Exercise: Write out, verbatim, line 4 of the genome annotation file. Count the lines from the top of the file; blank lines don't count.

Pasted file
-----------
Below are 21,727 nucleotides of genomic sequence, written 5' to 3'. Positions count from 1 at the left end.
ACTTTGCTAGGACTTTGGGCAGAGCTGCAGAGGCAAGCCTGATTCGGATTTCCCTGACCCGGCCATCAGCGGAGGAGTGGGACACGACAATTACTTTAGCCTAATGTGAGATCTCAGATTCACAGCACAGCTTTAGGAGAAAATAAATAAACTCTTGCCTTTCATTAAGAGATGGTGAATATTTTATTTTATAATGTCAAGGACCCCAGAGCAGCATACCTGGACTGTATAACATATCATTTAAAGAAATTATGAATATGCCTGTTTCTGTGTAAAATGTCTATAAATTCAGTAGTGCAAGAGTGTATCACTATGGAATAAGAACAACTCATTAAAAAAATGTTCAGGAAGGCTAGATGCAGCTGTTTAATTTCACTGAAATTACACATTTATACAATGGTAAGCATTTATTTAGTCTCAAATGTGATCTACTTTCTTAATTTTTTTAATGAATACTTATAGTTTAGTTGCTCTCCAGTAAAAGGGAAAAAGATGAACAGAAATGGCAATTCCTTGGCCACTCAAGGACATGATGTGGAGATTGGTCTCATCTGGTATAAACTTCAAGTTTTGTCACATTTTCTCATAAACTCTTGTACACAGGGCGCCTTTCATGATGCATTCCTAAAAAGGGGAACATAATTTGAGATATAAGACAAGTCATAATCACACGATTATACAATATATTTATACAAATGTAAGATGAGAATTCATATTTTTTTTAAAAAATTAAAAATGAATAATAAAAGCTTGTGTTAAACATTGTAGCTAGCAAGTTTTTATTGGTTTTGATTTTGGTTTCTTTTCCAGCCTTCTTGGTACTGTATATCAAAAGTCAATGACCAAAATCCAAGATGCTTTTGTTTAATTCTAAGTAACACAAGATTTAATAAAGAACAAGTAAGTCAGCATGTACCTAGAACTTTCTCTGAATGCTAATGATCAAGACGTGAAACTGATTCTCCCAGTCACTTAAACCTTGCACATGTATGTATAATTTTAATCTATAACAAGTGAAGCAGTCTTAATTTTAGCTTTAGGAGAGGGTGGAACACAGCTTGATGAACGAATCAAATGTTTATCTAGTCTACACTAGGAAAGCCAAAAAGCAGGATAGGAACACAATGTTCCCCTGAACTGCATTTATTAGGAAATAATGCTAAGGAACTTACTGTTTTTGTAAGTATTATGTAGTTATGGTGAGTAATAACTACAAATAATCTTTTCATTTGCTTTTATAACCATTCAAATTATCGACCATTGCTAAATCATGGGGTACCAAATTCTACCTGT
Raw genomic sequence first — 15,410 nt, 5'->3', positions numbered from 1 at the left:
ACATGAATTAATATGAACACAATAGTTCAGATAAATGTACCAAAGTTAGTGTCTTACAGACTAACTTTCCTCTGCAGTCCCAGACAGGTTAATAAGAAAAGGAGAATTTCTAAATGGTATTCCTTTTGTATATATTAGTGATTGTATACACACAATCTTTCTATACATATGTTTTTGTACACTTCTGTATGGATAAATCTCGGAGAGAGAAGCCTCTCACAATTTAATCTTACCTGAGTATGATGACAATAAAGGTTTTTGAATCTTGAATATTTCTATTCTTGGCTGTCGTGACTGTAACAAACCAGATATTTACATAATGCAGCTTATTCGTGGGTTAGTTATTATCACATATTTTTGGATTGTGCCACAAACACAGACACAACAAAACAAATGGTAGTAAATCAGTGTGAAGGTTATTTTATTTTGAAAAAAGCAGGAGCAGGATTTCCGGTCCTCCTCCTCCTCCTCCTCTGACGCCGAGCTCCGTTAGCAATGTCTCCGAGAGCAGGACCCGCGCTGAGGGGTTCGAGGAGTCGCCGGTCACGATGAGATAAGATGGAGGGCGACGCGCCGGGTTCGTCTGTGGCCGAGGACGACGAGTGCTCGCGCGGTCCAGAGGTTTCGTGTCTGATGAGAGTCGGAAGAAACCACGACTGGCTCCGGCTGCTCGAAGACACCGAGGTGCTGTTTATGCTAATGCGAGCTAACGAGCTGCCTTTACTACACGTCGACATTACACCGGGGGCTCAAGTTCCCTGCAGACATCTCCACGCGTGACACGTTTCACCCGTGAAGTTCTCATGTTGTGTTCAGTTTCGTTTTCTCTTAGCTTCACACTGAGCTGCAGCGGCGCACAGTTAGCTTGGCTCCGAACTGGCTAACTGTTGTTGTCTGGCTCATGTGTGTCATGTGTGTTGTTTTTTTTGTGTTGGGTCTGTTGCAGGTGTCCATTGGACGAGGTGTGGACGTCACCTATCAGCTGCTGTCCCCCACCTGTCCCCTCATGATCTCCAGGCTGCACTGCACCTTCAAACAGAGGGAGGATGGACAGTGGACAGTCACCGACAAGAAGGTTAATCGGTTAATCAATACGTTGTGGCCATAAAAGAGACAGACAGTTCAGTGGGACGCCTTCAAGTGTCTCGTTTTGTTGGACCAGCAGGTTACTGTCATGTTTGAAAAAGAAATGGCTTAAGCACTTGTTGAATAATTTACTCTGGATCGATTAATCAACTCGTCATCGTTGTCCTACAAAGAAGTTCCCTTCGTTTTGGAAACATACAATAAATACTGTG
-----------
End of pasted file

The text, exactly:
ACATGAATTAATATGAACACAATAGTTCAGATAAATGTACCAAAGTTAGTGTCTTACAGACTAACTTTCCTCTGCAGTCCCAGACAGGTTAATAAGAAAAGGAGAATTTCTAAATGGTATTCCTTTTGTATATATTAGTGATTGTATACACACAATCTTTCTATACATATGTTTTTGTACACTTCTGTATGGATAAATCTCGGAGAGAGAAGCCTCTCACAATTTAATCTTACCTGAGTATGATGACAATAAAGGTTTTTGAATCTTGAATATTTCTATTCTTGGCTGTCGTGACTGTAACAAACCAGATATTTACATAATGCAGCTTATTCGTGGGTTAGTTATTATCACATATTTTTGGATTGTGCCACAAACACAGACACAACAAAACAAATGGTAGTAAATCAGTGTGAAGGTTATTTTATTTTGAAAAAAGCAGGAGCAGGATTTCCGGTCCTCCTCCTCCTCCTCCTCTGACGCCGAGCTCCGTTAGCAATGTCTCCGAGAGCAGGACCCGCGCTGAGGGGTTCGAGGAGTCGCCGGTCACGATGAGATAAGATGGAGGGCGACGCGCCGGGTTCGTCTGTGGCCGAGGACGACGAGTGCTCGCGCGGTCCAGAGGTTTCGTGTCTGATGAGAGTCGGAAGAAACCACGACTGGCTCCGGCTGCTCGAAGACACCGAGGTGCTGTTTATGCTAATGCGAGCTAACGAGCTGCCTTTACTACACGTCGACATTACACCGGGGGCTCAAGTTCCCTGCAGACATCTCCACGCGTGACACGTTTCACCCGTGAAGTTCTCATGTTGTGTTCAGTTTCGTTTTCTCTTAGCTTCACACTGAGCTGCAGCGGCGCACAGTTAGCTTGGCTCCGAACTGGCTAACTGTTGTTGTCTGGCTCATGTGTGTCATGTGTGTTGTTTTTTTTGTGTTGGGTCTGTTGCAGGTGTCCATTGGACGAGGTGTGGACGTCACCTATCAGCTGCTGTCCCCCACCTGTCCCCTCATGATCTCCAGGCTGCACTGCACCTTCAAACAGAGGGAGGATGGACAGTGGACAGTCACCGACAAGAAGGTTAATCGGTTAATCAATACGTTGTGGCCATAAAAGAGACAGACAGTTCAGTGGGACGCCTTCAAGTGTCTCGTTTTGTTGGACCAGCAGGTTACTGTCATGTTTGAAAAAGAAATGGCTTAAGCACTTGTTGAATAATTTACTCTGGATCGATTAATCAACTCGTCATCGTTGTCCTACAAAGAAGTTCCCTTCGTTTTGGAAACATACAATAAATACTGTG